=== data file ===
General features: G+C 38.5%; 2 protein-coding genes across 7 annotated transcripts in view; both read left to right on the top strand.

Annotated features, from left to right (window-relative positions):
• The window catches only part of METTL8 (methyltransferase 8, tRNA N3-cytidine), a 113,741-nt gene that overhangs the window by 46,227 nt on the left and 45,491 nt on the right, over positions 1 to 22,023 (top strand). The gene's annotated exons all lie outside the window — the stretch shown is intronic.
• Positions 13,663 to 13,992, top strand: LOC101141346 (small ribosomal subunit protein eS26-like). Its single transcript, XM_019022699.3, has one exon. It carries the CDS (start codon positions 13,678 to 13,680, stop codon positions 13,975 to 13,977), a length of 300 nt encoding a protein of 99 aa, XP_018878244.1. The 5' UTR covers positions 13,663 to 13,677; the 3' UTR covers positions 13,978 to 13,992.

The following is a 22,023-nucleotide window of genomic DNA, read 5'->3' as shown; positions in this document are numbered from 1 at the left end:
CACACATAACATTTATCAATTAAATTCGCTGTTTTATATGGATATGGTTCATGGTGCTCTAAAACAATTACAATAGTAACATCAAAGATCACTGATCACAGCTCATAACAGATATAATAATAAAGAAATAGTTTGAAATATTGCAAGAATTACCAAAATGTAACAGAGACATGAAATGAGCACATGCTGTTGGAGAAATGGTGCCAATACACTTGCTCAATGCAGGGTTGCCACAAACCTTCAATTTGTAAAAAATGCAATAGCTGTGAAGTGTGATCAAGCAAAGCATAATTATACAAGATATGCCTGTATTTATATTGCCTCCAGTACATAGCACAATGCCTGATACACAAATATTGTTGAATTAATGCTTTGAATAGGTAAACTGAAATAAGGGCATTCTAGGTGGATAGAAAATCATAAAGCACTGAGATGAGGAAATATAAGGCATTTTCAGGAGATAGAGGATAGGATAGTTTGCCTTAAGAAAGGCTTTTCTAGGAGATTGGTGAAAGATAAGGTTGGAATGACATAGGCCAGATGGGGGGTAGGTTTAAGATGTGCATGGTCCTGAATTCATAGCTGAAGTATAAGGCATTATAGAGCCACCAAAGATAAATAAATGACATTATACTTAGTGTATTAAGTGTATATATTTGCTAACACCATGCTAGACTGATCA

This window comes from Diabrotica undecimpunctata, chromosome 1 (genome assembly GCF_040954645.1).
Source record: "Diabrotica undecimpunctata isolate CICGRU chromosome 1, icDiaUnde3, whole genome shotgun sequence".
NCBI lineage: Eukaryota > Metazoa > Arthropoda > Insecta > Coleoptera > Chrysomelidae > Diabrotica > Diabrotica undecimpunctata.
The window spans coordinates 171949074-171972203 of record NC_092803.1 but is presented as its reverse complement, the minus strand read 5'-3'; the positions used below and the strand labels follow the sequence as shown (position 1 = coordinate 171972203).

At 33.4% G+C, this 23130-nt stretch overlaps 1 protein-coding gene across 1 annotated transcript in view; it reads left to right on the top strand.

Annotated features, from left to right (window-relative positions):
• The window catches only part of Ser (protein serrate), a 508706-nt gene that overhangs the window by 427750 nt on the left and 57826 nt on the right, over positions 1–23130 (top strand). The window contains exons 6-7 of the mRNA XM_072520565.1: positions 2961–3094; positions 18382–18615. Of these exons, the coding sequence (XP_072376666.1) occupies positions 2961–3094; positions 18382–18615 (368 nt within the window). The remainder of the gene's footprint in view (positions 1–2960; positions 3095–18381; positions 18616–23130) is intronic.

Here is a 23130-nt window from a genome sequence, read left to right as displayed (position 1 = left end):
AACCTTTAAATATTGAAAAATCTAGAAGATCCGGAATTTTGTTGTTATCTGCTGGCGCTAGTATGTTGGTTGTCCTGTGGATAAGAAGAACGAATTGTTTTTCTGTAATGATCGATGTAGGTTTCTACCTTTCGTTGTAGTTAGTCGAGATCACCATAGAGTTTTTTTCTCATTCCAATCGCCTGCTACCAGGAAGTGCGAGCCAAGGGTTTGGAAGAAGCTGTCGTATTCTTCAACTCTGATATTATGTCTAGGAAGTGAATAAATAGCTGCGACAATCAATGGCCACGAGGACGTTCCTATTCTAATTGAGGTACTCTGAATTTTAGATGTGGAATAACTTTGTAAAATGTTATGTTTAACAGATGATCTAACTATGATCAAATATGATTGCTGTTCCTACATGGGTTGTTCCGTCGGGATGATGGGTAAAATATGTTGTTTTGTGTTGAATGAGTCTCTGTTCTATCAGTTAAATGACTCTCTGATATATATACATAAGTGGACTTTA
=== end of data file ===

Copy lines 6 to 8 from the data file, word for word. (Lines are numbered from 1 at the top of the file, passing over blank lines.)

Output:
CACACATAACATTTATCAATTAAATTCGCTGTTTTATATGGATATGGTTCATGGTGCTCTAAAACAATTACAATAGTAACATCAAAGATCACTGATCACAGCTCATAACAGATATAATAATAAAGAAATAGTTTGAAATATTGCAAGAATTACCAAAATGTAACAGAGACATGAAATGAGCACATGCTGTTGGAGAAATGGTGCCAATACACTTGCTCAATGCAGGGTTGCCACAAACCTTCAATTTGTAAAAAATGCAATAGCTGTGAAGTGTGATCAAGCAAAGCATAATTATACAAGATATGCCTGTATTTATATTGCCTCCAGTACATAGCACAATGCCTGATACACAAATATTGTTGAATTAATGCTTTGAATAGGTAAACTGAAATAAGGGCATTCTAGGTGGATAGAAAATCATAAAGCACTGAGATGAGGAAATATAAGGCATTTTCAGGAGATAGAGGATAGGATAGTTTGCCTTAAGAAAGGCTTTTCTAGGAGATTGGTGAAAGATAAGGTTGGAATGACATAGGCCAGATGGGGGGTAGGTTTAAGATGTGCATGGTCCTGAATTCATAGCTGAAGTATAAGGCATTATAGAGCCACCAAAGATAAATAAATGACATTATACTTAGTGTATTAAGTGTATATATTTGCTAACACCATGCTAGACTGATCA

This window comes from Diabrotica undecimpunctata, chromosome 1 (genome assembly GCF_040954645.1).
Source record: "Diabrotica undecimpunctata isolate CICGRU chromosome 1, icDiaUnde3, whole genome shotgun sequence".